Hydration: An Important Part of Exercise

Drinking water before, during, and after exercise can help prevent the nasty effects of dehydration.

On a recent run, the sun was beating down and the humidity was so high I could have been swimming along the sidewalk instead of running on it.

I was only planning on going three miles, so I felt there was no need to bring along the hand-held water bottle I usually reserved for longer distance runs. Every step felt heavy, like the gravity had been increased. Each time I raised a leg, it felt like it was crashing back down onto the pavement. I had to slow to a crawl and by the time I reached home, I was shaking and weak. My mouth and lips were dry and the muscles in my legs began to cramp.

Then the nausea set in.

I was unprepared and I had underestimated the weather. I was severely dehydrated and spent the next few hours on the couch sipping from a bottle of water praying for the cramping to end.

According to medicinenet.com, some of the signs of dehydration are dry mouth, muscle cramping, nausea, light headedness, and weakness. I had all the symptoms and it could have easily been prevented if I had gotten enough fluids throughout the day.

There are ways to avoid dehydration and its nasty affects:

Drink fluids throughout the day. According to the Mayo Clinic, the average adult needs to drink about 8 to 9 cups of water a day. Although, all fluids count and if you have a glass of Coke with lunch, that counts to your total for the day.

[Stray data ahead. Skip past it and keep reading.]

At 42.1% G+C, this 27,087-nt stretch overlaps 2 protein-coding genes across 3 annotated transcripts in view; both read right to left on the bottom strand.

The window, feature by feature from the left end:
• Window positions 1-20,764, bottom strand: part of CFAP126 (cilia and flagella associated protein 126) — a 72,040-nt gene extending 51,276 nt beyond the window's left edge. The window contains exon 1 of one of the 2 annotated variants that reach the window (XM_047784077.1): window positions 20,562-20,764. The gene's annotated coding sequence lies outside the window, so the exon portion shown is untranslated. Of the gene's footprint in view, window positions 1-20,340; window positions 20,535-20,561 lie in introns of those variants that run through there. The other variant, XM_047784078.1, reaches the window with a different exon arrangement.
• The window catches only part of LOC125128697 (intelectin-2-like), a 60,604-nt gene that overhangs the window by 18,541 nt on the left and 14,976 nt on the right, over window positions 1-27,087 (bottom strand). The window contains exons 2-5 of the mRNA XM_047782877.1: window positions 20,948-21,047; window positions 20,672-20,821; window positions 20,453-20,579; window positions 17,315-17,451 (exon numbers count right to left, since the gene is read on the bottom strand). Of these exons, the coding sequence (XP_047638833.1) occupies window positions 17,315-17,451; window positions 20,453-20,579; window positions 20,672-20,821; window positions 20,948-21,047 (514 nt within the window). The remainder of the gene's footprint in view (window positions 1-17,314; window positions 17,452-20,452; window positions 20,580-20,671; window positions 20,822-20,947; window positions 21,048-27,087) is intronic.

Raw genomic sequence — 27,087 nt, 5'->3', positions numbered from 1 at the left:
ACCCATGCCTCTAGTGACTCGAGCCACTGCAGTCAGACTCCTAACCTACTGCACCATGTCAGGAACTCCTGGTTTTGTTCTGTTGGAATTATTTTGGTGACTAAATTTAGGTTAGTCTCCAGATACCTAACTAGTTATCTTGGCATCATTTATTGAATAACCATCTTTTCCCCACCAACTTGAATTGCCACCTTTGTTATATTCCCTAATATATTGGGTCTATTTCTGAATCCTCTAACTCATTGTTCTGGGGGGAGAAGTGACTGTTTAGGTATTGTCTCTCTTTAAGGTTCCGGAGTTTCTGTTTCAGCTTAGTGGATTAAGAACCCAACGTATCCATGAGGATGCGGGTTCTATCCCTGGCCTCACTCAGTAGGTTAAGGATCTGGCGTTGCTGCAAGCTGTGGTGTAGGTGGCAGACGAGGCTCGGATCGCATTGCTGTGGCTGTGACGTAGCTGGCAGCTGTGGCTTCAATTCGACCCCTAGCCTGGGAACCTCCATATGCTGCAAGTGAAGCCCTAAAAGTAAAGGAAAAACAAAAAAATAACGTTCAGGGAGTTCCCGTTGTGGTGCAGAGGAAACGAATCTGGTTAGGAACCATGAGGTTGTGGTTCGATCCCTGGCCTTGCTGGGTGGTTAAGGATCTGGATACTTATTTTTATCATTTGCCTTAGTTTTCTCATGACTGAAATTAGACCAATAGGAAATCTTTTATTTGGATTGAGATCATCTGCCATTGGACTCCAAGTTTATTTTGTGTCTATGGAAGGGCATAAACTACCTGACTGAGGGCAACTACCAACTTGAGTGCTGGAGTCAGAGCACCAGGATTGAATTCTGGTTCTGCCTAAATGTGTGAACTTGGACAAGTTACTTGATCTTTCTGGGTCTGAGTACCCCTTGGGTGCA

Limit or avoid coffee, tea, caffeinated soda, and alcohol.  These drinks are dehydrating, but if you’re like me and have to have your coffee, match each cup with an 8 ounce glass of water.

Begin drinking early. If you know you will be working out, begin drinking water early and keep at it throughout the day.

Take water with you when you exercise. There are a variety of devices that make running, walking, and biking with water easy and comfortable. You can choose from hand held 10 oz bottles, water waist belts, or CamelBak hydration packs. Find one that works for you and use it.

Drink before you feel thirsty. Continuously take small sips throughout your workout even if you’re not thirsty. Remember, by the time you feel thirsty, you’re probably already dehydrated.

Drink plenty of fluids after your workout. Water is always great, but if you want to drink a sports drink such as a sports drink, that’s fine, too. Sports drinks can help replace the sodium and potassium your body loses during a good sweat session, but watch the sugar. Many contain high amounts of sugar and they can make you feel thirstier.

You’ll know if you’re getting enough fluids during the day. Two ways to tell: you rarely feel thirsty and you will be producing pale yellow to colorless urine fairly often throughout the day. Remember to up your intake if you plan on exercising.

The weather has been feeling less humid and sticky, but we still have hot days ahead like today. Beat the heat and improve your workouts by keeping hydrated.


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